(4 / 5)
One of the very best rock and blues bands this country has ever produced. Fact. This sparkling gem of a release confirms that statement with bells on.
Not one, not two but three CDs here; recorded at their shows in Chicago, Tokyo, Charlton Athletic football ground and the much missed by me, Rainbow Theatre, Finsbury Park, London in 1972, 1973 and 1974.
Bluesy, gutsy, in-yer-face and in Stevie Marriot’s gravel vocals, uber-soulful. They really rocked the joint wherever and whenever they played. Never an off night, if you bought a ticket to see these guys, you were guaranteed a cracking night of shit hot rock and roll.
Recordings drawn from a variety of mainly audience recordings that have previously only been available as “under the counter” pirate releases, this is an honest, and often unforgiving, tribute to a classic and much missed 70s supergroup.
Nine tracks from the Chicago gig on disc one, plus three from the Tokyo show, Part 1. The second part of the Japanese concert is on disc two, nine cuts kicking off with their version of the Stones’ ‘Honky Tonk Women’. The third disc is split into two shows; eight tracks from the football ground gig extravaganza and then four from the Rainbow Theatre which is now a church!
Originally emerging from the remnants of 60s beat heroes, The Small Faces, Humble Pie formed in 1969 when guitarist and vocalist Steve Marriott joined forces with guitar hero Peter Frampton, drummer Jerry Shirley and bassist Greg Ridley, and signed to Andrew Loog Oldham’s Immediate label.
After two albums for Immediate, Humble Pie switched to A&M Records, and began their ascent to conquering the theatres, then arenas of North America, culminating in 1972’s double live “Performance: Rockin’ The Filmore”.
Frampton would leave to pursue a highly successful solo career, to be replaced by the fabulously talented Clem Clempson, and it was this line-up that was captured at the Arie Crown Theatre, Chicago on 22nd September 1972, while touring to promote that year’s “Smokin’” opus, from which ‘Hot ‘n’ Nasty’ and ‘C’mon Everybody’ were taken.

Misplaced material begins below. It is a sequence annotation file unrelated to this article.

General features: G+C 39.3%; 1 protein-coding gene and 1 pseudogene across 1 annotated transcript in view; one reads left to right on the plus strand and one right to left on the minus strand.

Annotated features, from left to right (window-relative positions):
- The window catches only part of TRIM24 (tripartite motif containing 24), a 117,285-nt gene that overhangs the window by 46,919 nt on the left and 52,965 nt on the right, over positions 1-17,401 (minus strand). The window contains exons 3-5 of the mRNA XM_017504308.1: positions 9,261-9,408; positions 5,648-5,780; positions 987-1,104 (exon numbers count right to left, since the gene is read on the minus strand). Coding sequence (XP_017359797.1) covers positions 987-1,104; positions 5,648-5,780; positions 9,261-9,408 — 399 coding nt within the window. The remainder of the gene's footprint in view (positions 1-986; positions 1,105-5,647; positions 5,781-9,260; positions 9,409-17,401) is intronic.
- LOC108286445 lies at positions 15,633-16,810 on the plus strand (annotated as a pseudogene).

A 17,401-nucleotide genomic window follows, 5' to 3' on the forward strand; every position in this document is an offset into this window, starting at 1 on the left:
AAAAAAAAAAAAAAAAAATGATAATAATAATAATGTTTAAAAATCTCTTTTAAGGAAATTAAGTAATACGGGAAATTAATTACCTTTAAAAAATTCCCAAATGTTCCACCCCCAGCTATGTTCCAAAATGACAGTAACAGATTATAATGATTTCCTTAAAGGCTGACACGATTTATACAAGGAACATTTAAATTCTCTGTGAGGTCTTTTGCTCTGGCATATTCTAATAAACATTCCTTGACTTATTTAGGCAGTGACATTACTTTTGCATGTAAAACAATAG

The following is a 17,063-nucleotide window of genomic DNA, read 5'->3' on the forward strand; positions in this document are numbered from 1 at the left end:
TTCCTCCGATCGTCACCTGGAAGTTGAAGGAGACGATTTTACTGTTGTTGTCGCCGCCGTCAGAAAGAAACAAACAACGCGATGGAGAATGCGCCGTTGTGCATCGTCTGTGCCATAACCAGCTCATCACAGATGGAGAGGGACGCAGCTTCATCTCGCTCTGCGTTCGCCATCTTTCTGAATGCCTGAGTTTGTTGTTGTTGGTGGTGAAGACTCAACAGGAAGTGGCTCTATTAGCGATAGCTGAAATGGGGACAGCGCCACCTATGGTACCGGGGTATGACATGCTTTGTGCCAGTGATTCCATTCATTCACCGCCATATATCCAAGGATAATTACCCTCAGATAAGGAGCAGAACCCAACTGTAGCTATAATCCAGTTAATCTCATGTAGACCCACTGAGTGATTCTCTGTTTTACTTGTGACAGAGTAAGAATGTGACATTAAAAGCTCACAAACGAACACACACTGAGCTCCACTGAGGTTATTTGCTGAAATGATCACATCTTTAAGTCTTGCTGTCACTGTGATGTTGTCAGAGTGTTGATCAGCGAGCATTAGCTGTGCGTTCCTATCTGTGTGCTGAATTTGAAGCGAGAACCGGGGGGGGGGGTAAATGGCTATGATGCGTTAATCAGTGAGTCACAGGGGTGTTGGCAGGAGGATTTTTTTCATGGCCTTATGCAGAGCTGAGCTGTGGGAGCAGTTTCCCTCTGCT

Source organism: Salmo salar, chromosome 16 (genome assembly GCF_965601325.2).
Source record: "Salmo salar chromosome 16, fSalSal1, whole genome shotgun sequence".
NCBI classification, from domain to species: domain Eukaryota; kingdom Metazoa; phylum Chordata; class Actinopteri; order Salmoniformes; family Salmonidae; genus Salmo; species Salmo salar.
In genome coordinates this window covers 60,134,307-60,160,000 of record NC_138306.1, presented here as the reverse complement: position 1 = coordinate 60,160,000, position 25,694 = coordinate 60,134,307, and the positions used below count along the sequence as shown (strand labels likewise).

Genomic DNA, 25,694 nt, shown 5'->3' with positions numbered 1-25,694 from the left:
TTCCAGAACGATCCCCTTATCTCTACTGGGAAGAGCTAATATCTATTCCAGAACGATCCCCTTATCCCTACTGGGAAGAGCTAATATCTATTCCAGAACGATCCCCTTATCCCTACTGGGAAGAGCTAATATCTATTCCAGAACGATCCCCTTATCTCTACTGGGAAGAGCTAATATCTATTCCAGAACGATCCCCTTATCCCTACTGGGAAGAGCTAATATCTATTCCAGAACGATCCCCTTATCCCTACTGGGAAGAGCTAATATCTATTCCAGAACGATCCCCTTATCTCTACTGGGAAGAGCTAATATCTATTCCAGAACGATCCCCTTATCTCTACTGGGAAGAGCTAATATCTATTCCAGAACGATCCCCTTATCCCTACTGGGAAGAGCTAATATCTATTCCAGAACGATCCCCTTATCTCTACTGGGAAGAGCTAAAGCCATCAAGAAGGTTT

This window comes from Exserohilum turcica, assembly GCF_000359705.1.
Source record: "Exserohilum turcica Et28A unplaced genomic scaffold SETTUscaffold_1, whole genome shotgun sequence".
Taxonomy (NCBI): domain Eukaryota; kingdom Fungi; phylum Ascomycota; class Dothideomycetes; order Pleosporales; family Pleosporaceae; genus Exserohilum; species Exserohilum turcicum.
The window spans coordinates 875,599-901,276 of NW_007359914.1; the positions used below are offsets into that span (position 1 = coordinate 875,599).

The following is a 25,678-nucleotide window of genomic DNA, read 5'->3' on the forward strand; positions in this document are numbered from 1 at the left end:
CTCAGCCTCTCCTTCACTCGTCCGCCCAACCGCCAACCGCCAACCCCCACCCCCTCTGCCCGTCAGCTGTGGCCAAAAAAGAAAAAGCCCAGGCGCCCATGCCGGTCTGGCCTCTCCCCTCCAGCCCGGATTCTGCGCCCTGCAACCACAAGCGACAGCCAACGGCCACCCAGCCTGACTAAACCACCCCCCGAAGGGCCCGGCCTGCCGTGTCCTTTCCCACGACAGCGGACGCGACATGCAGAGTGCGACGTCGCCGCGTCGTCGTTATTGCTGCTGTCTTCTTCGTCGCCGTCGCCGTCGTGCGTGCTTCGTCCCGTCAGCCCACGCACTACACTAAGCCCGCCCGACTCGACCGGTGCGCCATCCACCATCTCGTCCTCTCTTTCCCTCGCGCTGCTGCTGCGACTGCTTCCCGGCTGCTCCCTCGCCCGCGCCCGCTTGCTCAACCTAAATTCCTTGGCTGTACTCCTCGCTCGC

With the band’s growing worldwide reputation, the band toured Japan, playing the Shibuya Kokaido in Tokyo on 16th May 1973, whilst promoting their “Eat It” album, from which Ray Charles’ ‘I Believe To My Soul’ was featured, and with a set that ended with a rip-roaring take of the Staple Singers’ ‘Oh La-De-Da’.
There’s no doubting that the 70s saw some unmissable bills, and the show held at Charlton Athletic Football Ground on 18th May 1974 was no exception, where Humble Pie guested alongside Lou Reed and Bad Company at a concert headlined by The Who.
Kicking off with the Small Faces’ debut classic ‘Whatcha Gonna Do About It’, Humble Pie were at the peak of their live powers before a capacity crowd, including ‘Thunderbox’, the title track from that year’s new LP, in their set. CD Three ends with four songs recorded at Finsbury Park’s legendary Rainbow Theatre, on 6th June 1974.
As well as plenty of rare memorabilia, the booklet features an essay from Malcolm Dome based on new interviews with Pie drummer, Jerry Shirley.
As to be expected for non-official, amateur recordings by naughty punters, the audio quality is what we critics call “an uneven listen,”. But that adds to the live and raw feel of a HP gig for me. All tracks have been included for their historical importance, and to present an alternative anthology of Humble Pie live on stage from 1972-1974. If you are a Pie fan, this is a must have, no-brainer.
By Simon Redley
(2 / 5) ‘OK Zone’
(3 / 5) ‘Decent Zone’
(4 / 5) ‘Super Zone’
(5 / 5) ‘Awesome Zone’